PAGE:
Re: Intended meaning

From: Bernd Brassel <bbr_at_informatik.uni-kiel.de>
Date: Fri, 02 Nov 2007 11:18:20 +0100

Thanks, Sergio, for the interesting discussion. I really do not think
that it is of such marginal importance.
And I think the "independence of the order of evaluation" is the key
problem to what you brought up. I also like Paco's example which seems
to me to be very direct to the point.

> Paco's example:
>
> f 0 = 0
> g 1 = 1
> f x ? g x where x free
>
> The results are 0 and 1 independently of the order of evaluation
> whether or not x is shared, since there is no residuation (easy
> to verify all the possibilities).

Why does the problem have to do with residuation? Why is 1 still a
result if you decide to reduce (f x) first? In order to be able to
really reduce this in most settings, you need x to be 0.
So, let us consider a setting, where there really is an arbitrary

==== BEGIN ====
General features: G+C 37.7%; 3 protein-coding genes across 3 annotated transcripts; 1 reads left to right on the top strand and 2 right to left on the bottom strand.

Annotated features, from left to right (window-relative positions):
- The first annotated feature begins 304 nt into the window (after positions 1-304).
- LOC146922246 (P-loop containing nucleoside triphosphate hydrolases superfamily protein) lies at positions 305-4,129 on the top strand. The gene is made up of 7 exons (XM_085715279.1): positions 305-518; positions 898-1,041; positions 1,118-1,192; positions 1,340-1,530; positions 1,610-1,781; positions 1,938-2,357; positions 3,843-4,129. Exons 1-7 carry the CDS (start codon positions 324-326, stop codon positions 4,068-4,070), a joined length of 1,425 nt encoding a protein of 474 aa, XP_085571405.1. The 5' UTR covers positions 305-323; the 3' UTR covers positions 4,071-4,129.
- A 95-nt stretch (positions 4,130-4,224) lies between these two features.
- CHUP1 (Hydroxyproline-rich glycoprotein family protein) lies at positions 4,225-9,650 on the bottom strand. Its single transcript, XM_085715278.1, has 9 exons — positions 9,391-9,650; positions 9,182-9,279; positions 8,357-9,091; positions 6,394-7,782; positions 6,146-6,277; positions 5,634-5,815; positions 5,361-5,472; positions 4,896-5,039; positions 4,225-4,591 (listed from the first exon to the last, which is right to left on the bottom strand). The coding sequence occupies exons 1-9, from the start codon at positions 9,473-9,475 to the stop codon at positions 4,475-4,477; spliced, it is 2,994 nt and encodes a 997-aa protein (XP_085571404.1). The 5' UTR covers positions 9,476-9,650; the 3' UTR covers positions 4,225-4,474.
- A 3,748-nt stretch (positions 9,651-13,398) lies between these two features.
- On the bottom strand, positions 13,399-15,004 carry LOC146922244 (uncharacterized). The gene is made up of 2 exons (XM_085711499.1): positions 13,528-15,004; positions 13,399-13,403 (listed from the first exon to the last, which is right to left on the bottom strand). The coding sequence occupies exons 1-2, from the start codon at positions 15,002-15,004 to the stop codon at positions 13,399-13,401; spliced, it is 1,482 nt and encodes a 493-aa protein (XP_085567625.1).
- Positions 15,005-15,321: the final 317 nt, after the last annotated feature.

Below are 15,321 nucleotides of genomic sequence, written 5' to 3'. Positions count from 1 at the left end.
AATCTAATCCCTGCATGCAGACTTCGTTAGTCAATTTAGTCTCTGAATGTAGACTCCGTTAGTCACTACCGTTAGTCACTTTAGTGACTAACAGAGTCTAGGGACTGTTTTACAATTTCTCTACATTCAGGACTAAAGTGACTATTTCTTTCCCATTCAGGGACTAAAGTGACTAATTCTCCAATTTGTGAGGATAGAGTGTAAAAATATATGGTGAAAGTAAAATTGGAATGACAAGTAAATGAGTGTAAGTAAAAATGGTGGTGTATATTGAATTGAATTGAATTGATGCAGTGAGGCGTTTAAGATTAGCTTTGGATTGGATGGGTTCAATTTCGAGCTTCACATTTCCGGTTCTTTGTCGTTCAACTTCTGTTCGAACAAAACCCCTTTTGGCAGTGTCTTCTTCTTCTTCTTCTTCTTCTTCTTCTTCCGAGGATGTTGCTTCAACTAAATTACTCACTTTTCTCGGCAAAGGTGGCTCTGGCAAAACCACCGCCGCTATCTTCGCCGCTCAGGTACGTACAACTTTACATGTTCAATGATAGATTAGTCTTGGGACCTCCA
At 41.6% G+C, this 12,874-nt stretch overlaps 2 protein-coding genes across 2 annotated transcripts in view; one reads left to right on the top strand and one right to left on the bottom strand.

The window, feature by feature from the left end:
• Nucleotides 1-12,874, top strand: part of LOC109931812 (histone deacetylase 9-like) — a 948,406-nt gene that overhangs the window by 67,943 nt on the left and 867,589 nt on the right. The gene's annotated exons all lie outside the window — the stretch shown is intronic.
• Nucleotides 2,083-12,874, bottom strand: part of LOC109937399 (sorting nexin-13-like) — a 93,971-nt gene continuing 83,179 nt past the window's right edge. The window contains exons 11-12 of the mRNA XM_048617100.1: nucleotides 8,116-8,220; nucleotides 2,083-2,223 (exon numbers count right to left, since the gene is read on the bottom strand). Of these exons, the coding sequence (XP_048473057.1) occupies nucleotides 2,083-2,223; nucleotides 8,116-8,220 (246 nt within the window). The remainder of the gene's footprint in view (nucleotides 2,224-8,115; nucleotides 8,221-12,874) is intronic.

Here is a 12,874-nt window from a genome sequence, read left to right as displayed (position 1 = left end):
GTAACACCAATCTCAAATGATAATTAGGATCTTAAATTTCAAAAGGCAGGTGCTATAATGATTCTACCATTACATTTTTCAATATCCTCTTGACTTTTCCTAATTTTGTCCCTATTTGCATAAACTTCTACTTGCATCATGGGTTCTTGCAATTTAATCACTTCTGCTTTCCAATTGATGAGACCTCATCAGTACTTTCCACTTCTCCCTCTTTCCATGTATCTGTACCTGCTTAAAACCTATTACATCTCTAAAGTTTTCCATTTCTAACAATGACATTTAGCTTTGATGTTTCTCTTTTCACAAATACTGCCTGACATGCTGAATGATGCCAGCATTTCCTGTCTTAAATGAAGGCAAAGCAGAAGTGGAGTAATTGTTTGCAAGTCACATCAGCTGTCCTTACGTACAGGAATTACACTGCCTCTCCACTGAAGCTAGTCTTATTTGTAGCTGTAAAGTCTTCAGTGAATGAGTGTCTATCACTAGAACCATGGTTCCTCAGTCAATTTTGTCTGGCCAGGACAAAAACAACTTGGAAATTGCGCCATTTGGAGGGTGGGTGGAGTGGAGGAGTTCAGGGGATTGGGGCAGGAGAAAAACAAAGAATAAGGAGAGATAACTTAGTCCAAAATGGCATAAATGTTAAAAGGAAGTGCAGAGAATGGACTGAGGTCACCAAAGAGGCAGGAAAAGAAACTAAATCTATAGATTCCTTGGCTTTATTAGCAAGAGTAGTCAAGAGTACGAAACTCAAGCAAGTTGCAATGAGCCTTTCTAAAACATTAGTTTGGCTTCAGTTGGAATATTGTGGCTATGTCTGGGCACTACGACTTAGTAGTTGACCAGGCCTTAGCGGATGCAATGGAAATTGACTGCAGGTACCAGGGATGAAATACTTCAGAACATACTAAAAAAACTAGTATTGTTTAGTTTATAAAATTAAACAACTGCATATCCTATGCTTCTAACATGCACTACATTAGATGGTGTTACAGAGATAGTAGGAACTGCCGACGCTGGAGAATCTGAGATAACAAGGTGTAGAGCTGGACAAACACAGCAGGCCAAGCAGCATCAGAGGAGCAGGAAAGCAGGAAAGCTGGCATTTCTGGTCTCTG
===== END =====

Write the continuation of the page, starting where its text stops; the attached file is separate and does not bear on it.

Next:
choice of evaluation order for this example. To make things simpler, I
would like to look at a slightly different expression

e:=let x=0?1 in f x ? g x

Now there would be some possibilities (=> is a parallel step):

1) e -> (let x=0?1 in f x) ? (let x=0?1 in g x) => (f 0 ? f 1) ? (g 0 ?
g 1) => 0 ? _|_ ? _|_ ? 1 = 0 ? 1

2) e -> (f 0 ? g 0) ? (f 1 ? g 1) => 0 ? _|_ ? _|_ ? 1 = 0 ? 1

Is this maybe towards the "independence from evaluation order" you have
in mind for this example, Sergio?
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Received on Fri Nov 02 2007 - 12:05:05 CET

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